PetroChina, Qatar holding advanced talks on LNG supply deals: sources

BEIJING (Reuters) - PetroChina Ltd is in advanced discussions with Qatar to purchase liquefied natural gas (LNG) under short- and long-term agreements, three sources with knowledge of the talks said on Wednesday.

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China needs to secure LNG to supply its push to replace coal with cleaner burning natural gas to reduce air pollution. After Beijing started the program last year, China has overtaken South Korea as the world’s second-biggest buyer of LNG.

Tying up with Qatar, the world’s biggest LNG producer, makes sense as the Middle Eastern country seeks buyers for a planned output expansion.

One of the deals under discussion as late as last week covers several million tonnes of annual supply starting this year though 2022, said two of the sources briefed on the discussions. The price and volume is yet to be finalised, the sources added.

A third source, who was also briefed on the matter, said PetroChina is also discussing a longer-term agreement with Qatar, without giving further details.

All the sources declined to be identified as the matter is not public. A spokesman for China National Petroleum Corp, PetroChina’s parent, declined to comment, while Qatargas did not immediately respond to an email seeking comment.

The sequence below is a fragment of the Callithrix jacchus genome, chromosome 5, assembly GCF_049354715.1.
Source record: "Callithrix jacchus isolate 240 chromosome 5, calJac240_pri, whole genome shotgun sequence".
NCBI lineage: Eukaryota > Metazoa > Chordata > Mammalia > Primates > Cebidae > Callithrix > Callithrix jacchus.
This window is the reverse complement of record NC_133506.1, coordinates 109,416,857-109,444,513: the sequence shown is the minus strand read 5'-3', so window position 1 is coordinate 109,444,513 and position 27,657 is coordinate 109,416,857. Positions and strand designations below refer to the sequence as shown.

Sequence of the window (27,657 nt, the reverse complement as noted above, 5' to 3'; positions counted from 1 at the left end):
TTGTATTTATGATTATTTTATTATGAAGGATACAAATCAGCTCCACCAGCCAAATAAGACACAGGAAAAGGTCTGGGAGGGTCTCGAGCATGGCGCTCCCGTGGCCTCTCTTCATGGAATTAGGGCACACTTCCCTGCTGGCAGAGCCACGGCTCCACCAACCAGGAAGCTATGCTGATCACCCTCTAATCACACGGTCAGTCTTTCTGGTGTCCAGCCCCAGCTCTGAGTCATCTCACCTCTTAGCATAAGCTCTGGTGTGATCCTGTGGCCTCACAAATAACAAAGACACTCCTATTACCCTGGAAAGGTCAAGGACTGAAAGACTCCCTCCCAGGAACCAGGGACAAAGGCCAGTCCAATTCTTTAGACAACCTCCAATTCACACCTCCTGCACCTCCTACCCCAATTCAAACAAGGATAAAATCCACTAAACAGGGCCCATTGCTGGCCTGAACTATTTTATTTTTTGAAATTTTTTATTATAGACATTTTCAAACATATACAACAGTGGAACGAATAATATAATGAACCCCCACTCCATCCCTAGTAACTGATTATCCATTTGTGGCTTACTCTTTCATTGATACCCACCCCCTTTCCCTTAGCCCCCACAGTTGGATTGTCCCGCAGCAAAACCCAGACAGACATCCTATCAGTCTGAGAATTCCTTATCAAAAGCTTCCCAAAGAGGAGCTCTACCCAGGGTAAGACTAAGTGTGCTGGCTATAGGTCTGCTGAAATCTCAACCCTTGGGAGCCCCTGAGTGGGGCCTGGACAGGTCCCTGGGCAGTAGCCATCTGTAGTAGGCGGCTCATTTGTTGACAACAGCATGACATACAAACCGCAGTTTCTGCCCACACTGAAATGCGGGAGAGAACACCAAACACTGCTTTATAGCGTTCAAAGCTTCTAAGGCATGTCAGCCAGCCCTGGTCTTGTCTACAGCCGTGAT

China’s LNG imports may surge by 70 percent over the next three years to 65 million tonnes in 2020, according to consultancy SIA Energy. Last year, China imported a record 38.1 million tonnes, 46 percent more than the previous year.

“The short-term deal is to supplement an existing long-term agreement,” said one of the sources, a Beijing-based industry executive.

PetroChina started supply talks with Qatar, the world’s largest LNG exporter, several months ago to cover a growing long-term supply gap as demand is set to rise faster than domestic fields could produce, said two of the sources.

Despite growing competition from rival exporters such as Australia, Russia and the United States, Qatar stands among the most competitive suppliers to China due to the size of its output, geographic proximity and low cost, said Chen Zhu, managing director at consultancy SIA Energy.

The talks with Qatar follow China’s decision to add LNG from the United States to the latest list of U.S. goods under tariffs amid the trade war between the world’s two-largest economies.

China’s imports are bound to grow as the country has only secured 43 million tonnes per year of imports and is expected to need 65 million tonnes per year of imports by 2020, rising to 87 million tonnes per year by 2020, according to SIA Energy forecasts.

“Given the growing appetite for imported LNG, China has to look for new LNG sources and investments. This will benefit new projects in Qatar, Canada West Coast, Russia, Mozambique, Australia and Papua New Guinea,” said Chen.

Qatar is looking to expand its LNG capacity to 100 million tonnes per year from 77 million tonnes per year currently.

Reporting by Chen Aizhu, Meng Meng and Tom Daly in BEIJING; Additonal reporting by Jessica Jaganathan in SINGAPORE; Editing by Christian Schmollinger